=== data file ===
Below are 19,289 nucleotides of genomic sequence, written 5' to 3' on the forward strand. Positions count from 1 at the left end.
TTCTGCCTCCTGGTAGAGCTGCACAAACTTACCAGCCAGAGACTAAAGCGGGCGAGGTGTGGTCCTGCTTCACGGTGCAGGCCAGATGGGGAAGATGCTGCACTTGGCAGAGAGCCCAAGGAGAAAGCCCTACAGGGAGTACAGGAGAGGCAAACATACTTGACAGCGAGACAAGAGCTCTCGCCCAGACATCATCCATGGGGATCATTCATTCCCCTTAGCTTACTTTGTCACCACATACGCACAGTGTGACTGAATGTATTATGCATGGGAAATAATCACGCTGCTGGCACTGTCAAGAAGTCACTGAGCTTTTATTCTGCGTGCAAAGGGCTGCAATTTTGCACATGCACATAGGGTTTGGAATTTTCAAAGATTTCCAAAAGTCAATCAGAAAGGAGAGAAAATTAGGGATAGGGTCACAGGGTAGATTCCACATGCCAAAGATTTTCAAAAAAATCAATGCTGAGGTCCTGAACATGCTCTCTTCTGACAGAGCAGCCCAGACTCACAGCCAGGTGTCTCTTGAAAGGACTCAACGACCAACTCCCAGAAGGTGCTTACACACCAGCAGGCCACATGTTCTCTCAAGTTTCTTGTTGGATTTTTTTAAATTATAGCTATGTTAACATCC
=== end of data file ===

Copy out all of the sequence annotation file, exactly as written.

Below are 19,289 nucleotides of genomic sequence, written 5' to 3' on the forward strand. Positions count from 1 at the left end.
TTCTGCCTCCTGGTAGAGCTGCACAAACTTACCAGCCAGAGACTAAAGCGGGCGAGGTGTGGTCCTGCTTCACGGTGCAGGCCAGATGGGGAAGATGCTGCACTTGGCAGAGAGCCCAAGGAGAAAGCCCTACAGGGAGTACAGGAGAGGCAAACATACTTGACAGCGAGACAAGAGCTCTCGCCCAGACATCATCCATGGGGATCATTCATTCCCCTTAGCTTACTTTGTCACCACATACGCACAGTGTGACTGAATGTATTATGCATGGGAAATAATCACGCTGCTGGCACTGTCAAGAAGTCACTGAGCTTTTATTCTGCGTGCAAAGGGCTGCAATTTTGCACATGCACATAGGGTTTGGAATTTTCAAAGATTTCCAAAAGTCAATCAGAAAGGAGAGAAAATTAGGGATAGGGTCACAGGGTAGATTCCACATGCCAAAGATTTTCAAAAAAATCAATGCTGAGGTCCTGAACATGCTCTCTTCTGACAGAGCAGCCCAGACTCACAGCCAGGTGTCTCTTGAAAGGACTCAACGACCAACTCCCAGAAGGTGCTTACACACCAGCAGGCCACATGTTCTCTCAAGTTTCTTGTTGGATTTTTTTAAATTATAGCTATGTTAACATCC